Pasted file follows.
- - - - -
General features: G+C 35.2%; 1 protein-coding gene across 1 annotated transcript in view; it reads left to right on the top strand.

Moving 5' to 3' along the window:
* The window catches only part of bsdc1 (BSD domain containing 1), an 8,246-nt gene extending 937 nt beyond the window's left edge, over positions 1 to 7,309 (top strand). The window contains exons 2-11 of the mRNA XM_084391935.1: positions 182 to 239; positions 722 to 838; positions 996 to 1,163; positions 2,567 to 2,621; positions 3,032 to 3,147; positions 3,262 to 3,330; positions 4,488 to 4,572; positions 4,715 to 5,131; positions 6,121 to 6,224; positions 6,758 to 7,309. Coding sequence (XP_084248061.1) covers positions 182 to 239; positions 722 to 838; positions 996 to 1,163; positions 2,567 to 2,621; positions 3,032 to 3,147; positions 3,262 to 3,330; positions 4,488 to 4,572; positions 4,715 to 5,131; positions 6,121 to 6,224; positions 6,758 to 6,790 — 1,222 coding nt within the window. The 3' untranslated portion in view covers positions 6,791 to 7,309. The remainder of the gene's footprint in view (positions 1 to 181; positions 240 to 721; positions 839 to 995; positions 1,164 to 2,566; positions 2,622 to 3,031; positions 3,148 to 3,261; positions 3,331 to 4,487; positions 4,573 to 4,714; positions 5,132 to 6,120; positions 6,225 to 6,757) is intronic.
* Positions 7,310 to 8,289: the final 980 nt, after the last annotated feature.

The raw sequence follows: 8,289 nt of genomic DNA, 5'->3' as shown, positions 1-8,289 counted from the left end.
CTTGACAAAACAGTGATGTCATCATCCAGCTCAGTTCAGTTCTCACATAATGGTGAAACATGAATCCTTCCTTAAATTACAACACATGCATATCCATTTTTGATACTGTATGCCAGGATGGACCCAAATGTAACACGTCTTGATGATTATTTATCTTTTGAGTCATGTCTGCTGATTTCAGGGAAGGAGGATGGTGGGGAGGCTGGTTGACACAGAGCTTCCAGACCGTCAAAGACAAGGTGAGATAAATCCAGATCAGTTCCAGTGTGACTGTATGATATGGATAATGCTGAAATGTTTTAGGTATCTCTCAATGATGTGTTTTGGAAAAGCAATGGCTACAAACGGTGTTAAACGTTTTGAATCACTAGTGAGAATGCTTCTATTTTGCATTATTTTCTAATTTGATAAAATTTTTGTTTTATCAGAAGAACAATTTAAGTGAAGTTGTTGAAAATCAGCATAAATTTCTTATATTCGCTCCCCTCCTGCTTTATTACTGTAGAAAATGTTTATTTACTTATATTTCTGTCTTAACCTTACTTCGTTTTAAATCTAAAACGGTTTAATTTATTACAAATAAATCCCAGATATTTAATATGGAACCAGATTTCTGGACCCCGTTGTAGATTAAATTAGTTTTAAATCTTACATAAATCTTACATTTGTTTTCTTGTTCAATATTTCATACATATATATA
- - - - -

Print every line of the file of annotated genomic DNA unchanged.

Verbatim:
General features: G+C 35.2%; 1 protein-coding gene across 1 annotated transcript in view; it reads left to right on the top strand.

Moving 5' to 3' along the window:
* The window catches only part of bsdc1 (BSD domain containing 1), an 8,246-nt gene extending 937 nt beyond the window's left edge, over positions 1 to 7,309 (top strand). The window contains exons 2-11 of the mRNA XM_084391935.1: positions 182 to 239; positions 722 to 838; positions 996 to 1,163; positions 2,567 to 2,621; positions 3,032 to 3,147; positions 3,262 to 3,330; positions 4,488 to 4,572; positions 4,715 to 5,131; positions 6,121 to 6,224; positions 6,758 to 7,309. Coding sequence (XP_084248061.1) covers positions 182 to 239; positions 722 to 838; positions 996 to 1,163; positions 2,567 to 2,621; positions 3,032 to 3,147; positions 3,262 to 3,330; positions 4,488 to 4,572; positions 4,715 to 5,131; positions 6,121 to 6,224; positions 6,758 to 6,790 — 1,222 coding nt within the window. The 3' untranslated portion in view covers positions 6,791 to 7,309. The remainder of the gene's footprint in view (positions 1 to 181; positions 240 to 721; positions 839 to 995; positions 1,164 to 2,566; positions 2,622 to 3,031; positions 3,148 to 3,261; positions 3,331 to 4,487; positions 4,573 to 4,714; positions 5,132 to 6,120; positions 6,225 to 6,757) is intronic.
* Positions 7,310 to 8,289: the final 980 nt, after the last annotated feature.

The raw sequence follows: 8,289 nt of genomic DNA, 5'->3' as shown, positions 1-8,289 counted from the left end.
CTTGACAAAACAGTGATGTCATCATCCAGCTCAGTTCAGTTCTCACATAATGGTGAAACATGAATCCTTCCTTAAATTACAACACATGCATATCCATTTTTGATACTGTATGCCAGGATGGACCCAAATGTAACACGTCTTGATGATTATTTATCTTTTGAGTCATGTCTGCTGATTTCAGGGAAGGAGGATGGTGGGGAGGCTGGTTGACACAGAGCTTCCAGACCGTCAAAGACAAGGTGAGATAAATCCAGATCAGTTCCAGTGTGACTGTATGATATGGATAATGCTGAAATGTTTTAGGTATCTCTCAATGATGTGTTTTGGAAAAGCAATGGCTACAAACGGTGTTAAACGTTTTGAATCACTAGTGAGAATGCTTCTATTTTGCATTATTTTCTAATTTGATAAAATTTTTGTTTTATCAGAAGAACAATTTAAGTGAAGTTGTTGAAAATCAGCATAAATTTCTTATATTCGCTCCCCTCCTGCTTTATTACTGTAGAAAATGTTTATTTACTTATATTTCTGTCTTAACCTTACTTCGTTTTAAATCTAAAACGGTTTAATTTATTACAAATAAATCCCAGATATTTAATATGGAACCAGATTTCTGGACCCCGTTGTAGATTAAATTAGTTTTAAATCTTACATAAATCTTACATTTGTTTTCTTGTTCAATATTTCATACATATATATA